A 20-year Army veteran and his family had not even been able to welcome moving trucks to their Ashville area home when he came down with what is suspected to have been the flu. His illness led the couple to take what was less than a one-mile trip down to the local VA hospital in the hope of confirming the man's self-diagnosis.
Much to their shock, the man was met with a much more serious diagnosis -- diverticulitis and a small bowel perforation. The father of three was immediately admitted to the hospital where he would be treated for the infection that resulted in the perforation in the first place.
Knowing that the movers had come and gone and with their kids at home to attend to, the wife returned home, with the expectation that the husband would be treated and released from the hospital within 7 days. Little did she expect to visit the hospital later on that evening only to be pulled aside by her husband's physician telling that he now had moved to the ICU.
While doing her rounds, a nurse found the man to not be breathing. Despite being deemed a non-critical patient, he was being administered a powerful narcotic, Dilaudid at a dose of 1mg every four hours. By Feb. 6, 2012, the wife entered her husband's room to find him having CPR performed on him. He died that same day.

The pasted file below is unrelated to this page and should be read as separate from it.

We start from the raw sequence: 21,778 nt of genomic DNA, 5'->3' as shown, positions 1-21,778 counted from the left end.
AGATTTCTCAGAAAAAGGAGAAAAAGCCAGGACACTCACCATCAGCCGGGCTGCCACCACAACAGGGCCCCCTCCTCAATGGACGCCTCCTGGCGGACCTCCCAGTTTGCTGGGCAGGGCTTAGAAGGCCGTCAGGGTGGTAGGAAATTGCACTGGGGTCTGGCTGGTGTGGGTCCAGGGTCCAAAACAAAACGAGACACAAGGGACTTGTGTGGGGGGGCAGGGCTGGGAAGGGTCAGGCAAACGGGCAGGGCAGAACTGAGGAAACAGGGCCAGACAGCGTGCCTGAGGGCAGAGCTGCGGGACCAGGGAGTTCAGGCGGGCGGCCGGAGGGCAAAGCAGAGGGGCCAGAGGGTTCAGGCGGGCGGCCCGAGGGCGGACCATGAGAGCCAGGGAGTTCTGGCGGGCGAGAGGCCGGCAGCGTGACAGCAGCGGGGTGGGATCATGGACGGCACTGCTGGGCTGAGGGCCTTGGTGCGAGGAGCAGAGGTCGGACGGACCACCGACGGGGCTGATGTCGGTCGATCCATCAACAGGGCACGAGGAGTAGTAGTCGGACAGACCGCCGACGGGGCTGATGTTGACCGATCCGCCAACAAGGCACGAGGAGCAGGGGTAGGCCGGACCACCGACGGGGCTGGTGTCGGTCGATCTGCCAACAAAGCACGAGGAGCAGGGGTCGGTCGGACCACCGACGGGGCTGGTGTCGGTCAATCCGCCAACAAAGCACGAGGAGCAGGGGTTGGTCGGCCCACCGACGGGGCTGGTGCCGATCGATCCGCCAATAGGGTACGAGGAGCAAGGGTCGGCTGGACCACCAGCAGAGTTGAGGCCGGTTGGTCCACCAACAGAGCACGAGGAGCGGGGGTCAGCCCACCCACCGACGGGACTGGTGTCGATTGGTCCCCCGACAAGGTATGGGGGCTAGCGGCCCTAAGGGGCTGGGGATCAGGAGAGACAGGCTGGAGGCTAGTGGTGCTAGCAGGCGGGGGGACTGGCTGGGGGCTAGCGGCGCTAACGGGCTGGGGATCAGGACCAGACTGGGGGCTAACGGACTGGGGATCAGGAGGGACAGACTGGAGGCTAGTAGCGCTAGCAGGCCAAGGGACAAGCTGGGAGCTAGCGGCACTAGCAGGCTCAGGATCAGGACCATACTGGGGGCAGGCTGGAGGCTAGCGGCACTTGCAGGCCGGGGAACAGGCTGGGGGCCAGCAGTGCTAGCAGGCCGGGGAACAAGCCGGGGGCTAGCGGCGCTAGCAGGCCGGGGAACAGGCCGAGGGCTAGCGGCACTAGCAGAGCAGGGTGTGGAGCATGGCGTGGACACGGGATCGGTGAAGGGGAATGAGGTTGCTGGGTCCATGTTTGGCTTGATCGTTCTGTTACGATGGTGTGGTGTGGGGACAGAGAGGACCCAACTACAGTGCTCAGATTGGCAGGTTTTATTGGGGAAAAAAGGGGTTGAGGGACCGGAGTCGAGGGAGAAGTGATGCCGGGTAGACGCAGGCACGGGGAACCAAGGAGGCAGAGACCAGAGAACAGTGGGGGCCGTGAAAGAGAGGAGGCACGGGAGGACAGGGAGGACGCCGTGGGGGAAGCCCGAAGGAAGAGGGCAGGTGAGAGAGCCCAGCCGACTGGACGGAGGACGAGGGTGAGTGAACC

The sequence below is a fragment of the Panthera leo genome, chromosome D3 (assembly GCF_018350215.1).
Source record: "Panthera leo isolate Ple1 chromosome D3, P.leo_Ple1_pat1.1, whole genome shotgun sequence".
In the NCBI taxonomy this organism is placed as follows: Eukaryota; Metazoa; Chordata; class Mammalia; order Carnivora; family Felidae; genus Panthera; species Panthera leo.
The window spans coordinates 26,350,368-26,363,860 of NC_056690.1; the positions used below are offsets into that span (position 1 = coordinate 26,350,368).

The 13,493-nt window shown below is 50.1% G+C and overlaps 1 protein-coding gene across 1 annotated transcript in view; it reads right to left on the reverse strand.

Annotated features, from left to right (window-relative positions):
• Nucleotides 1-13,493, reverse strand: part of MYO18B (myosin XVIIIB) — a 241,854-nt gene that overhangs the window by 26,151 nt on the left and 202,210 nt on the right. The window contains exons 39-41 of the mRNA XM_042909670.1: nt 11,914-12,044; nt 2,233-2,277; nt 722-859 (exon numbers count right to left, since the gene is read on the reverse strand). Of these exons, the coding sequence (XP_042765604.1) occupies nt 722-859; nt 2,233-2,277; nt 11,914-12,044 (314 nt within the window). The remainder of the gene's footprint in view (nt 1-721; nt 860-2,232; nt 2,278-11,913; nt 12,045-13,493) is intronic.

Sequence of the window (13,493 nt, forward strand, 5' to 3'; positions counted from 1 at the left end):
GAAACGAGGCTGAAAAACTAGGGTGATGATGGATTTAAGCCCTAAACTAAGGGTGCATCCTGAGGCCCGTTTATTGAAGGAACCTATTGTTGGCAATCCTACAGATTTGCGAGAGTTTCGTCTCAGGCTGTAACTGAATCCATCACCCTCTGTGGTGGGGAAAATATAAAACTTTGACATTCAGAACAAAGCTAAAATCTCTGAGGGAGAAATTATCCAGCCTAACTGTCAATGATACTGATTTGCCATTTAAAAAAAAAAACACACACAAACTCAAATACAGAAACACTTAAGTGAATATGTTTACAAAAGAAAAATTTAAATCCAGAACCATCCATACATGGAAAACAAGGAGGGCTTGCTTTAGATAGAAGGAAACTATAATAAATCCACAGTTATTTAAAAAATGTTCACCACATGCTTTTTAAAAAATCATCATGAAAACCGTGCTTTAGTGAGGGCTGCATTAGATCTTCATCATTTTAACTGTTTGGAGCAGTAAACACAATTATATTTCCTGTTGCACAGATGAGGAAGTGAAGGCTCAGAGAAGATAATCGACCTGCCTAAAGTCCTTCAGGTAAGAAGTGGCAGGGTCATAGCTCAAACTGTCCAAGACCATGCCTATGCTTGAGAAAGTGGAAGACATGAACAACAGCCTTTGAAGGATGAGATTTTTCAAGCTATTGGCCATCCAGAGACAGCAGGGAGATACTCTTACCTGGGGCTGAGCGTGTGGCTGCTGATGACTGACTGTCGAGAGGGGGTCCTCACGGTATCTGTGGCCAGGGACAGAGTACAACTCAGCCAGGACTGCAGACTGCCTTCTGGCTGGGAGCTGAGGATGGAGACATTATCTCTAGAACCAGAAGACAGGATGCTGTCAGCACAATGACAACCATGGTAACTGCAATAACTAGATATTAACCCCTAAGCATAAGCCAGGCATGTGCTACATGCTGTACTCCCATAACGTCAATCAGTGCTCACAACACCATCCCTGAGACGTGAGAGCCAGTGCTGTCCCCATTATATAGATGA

Soon thereafter, the attending ICU physician pulled the decedent's wife and sister aside to let them know that he felt both morally and ethically compelled to advise them that the man had been the victim of a medical error. He not only told them, but documented this fact in his notes.
In the deposition of the attending ICU physician pursuant to the widow's 2013 medical malpractice lawsuit, while not denying the overdose, he did assert that there was no proof that there was a correlation between the veteran's death and an overdose of Dilaudid. Instead, he said, autopsy results showed his death could have been brought on by a heart attack.
This case unfortunately is just one of many medical malpractice or wrongful death cases the VA has settled in recent years. If you or someone you know has either sustained an injury or been killed as a result of medical error, a North Carolina medical malpractice attorney is your best resource for help.
Source: WNCN.com, "Veteran dies after medication error at NC VA hospital," March 01, 2017